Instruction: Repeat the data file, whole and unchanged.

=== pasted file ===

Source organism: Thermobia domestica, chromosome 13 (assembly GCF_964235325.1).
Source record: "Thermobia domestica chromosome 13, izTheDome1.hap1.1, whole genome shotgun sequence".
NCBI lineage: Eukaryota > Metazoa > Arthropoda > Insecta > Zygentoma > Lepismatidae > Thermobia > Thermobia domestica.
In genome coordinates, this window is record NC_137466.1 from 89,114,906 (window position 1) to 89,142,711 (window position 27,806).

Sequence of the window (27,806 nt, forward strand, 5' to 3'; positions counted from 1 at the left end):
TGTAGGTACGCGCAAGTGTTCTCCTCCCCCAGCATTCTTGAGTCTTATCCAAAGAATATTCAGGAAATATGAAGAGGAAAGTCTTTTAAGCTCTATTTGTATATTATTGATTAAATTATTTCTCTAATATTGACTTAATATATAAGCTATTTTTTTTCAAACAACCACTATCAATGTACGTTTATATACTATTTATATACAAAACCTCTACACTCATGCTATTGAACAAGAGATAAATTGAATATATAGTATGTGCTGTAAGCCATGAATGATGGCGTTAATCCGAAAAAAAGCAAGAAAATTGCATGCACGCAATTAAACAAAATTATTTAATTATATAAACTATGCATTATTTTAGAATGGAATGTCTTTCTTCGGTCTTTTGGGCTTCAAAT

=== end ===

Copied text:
Source organism: Thermobia domestica, chromosome 13 (assembly GCF_964235325.1).
Source record: "Thermobia domestica chromosome 13, izTheDome1.hap1.1, whole genome shotgun sequence".
NCBI lineage: Eukaryota > Metazoa > Arthropoda > Insecta > Zygentoma > Lepismatidae > Thermobia > Thermobia domestica.
In genome coordinates, this window is record NC_137466.1 from 89,114,906 (window position 1) to 89,142,711 (window position 27,806).

Sequence of the window (27,806 nt, forward strand, 5' to 3'; positions counted from 1 at the left end):
TGTAGGTACGCGCAAGTGTTCTCCTCCCCCAGCATTCTTGAGTCTTATCCAAAGAATATTCAGGAAATATGAAGAGGAAAGTCTTTTAAGCTCTATTTGTATATTATTGATTAAATTATTTCTCTAATATTGACTTAATATATAAGCTATTTTTTTTCAAACAACCACTATCAATGTACGTTTATATACTATTTATATACAAAACCTCTACACTCATGCTATTGAACAAGAGATAAATTGAATATATAGTATGTGCTGTAAGCCATGAATGATGGCGTTAATCCGAAAAAAAGCAAGAAAATTGCATGCACGCAATTAAACAAAATTATTTAATTATATAAACTATGCATTATTTTAGAATGGAATGTCTTTCTTCGGTCTTTTGGGCTTCAAAT